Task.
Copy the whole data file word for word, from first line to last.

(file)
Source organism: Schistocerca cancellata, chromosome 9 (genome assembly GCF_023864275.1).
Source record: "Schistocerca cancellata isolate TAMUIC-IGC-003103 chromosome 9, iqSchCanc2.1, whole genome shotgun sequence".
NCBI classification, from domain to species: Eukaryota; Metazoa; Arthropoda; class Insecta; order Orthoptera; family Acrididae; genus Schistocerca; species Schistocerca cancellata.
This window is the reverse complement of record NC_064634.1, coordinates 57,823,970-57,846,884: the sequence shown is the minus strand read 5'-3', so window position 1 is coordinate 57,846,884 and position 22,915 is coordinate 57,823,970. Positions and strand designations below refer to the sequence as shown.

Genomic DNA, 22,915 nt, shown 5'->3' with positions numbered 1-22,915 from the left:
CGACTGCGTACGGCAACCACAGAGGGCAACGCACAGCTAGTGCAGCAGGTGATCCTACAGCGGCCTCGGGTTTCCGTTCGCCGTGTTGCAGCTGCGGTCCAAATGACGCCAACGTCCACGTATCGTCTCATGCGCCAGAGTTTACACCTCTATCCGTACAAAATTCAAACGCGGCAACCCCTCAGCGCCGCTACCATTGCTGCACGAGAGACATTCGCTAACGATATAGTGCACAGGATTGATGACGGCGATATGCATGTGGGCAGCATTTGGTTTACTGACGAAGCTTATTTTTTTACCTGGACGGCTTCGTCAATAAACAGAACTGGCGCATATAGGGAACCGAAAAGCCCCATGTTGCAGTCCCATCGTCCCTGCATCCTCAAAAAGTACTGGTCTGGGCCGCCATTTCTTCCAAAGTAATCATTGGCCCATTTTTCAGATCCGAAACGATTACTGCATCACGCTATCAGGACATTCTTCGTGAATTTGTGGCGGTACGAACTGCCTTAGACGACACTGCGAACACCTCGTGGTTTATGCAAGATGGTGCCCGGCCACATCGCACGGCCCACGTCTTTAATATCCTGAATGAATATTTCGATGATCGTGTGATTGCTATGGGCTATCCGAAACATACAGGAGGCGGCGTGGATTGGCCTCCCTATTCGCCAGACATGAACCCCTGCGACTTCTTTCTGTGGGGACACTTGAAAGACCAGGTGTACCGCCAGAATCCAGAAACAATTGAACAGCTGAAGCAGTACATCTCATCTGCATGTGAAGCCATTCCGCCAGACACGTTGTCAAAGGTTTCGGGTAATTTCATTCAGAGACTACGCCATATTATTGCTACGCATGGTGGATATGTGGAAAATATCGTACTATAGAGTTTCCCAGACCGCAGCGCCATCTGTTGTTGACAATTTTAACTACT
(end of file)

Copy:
Source organism: Schistocerca cancellata, chromosome 9 (genome assembly GCF_023864275.1).
Source record: "Schistocerca cancellata isolate TAMUIC-IGC-003103 chromosome 9, iqSchCanc2.1, whole genome shotgun sequence".
NCBI classification, from domain to species: Eukaryota; Metazoa; Arthropoda; class Insecta; order Orthoptera; family Acrididae; genus Schistocerca; species Schistocerca cancellata.
This window is the reverse complement of record NC_064634.1, coordinates 57,823,970-57,846,884: the sequence shown is the minus strand read 5'-3', so window position 1 is coordinate 57,846,884 and position 22,915 is coordinate 57,823,970. Positions and strand designations below refer to the sequence as shown.

Genomic DNA, 22,915 nt, shown 5'->3' with positions numbered 1-22,915 from the left:
CGACTGCGTACGGCAACCACAGAGGGCAACGCACAGCTAGTGCAGCAGGTGATCCTACAGCGGCCTCGGGTTTCCGTTCGCCGTGTTGCAGCTGCGGTCCAAATGACGCCAACGTCCACGTATCGTCTCATGCGCCAGAGTTTACACCTCTATCCGTACAAAATTCAAACGCGGCAACCCCTCAGCGCCGCTACCATTGCTGCACGAGAGACATTCGCTAACGATATAGTGCACAGGATTGATGACGGCGATATGCATGTGGGCAGCATTTGGTTTACTGACGAAGCTTATTTTTTTACCTGGACGGCTTCGTCAATAAACAGAACTGGCGCATATAGGGAACCGAAAAGCCCCATGTTGCAGTCCCATCGTCCCTGCATCCTCAAAAAGTACTGGTCTGGGCCGCCATTTCTTCCAAAGTAATCATTGGCCCATTTTTCAGATCCGAAACGATTACTGCATCACGCTATCAGGACATTCTTCGTGAATTTGTGGCGGTACGAACTGCCTTAGACGACACTGCGAACACCTCGTGGTTTATGCAAGATGGTGCCCGGCCACATCGCACGGCCCACGTCTTTAATATCCTGAATGAATATTTCGATGATCGTGTGATTGCTATGGGCTATCCGAAACATACAGGAGGCGGCGTGGATTGGCCTCCCTATTCGCCAGACATGAACCCCTGCGACTTCTTTCTGTGGGGACACTTGAAAGACCAGGTGTACCGCCAGAATCCAGAAACAATTGAACAGCTGAAGCAGTACATCTCATCTGCATGTGAAGCCATTCCGCCAGACACGTTGTCAAAGGTTTCGGGTAATTTCATTCAGAGACTACGCCATATTATTGCTACGCATGGTGGATATGTGGAAAATATCGTACTATAGAGTTTCCCAGACCGCAGCGCCATCTGTTGTTGACAATTTTAACTACT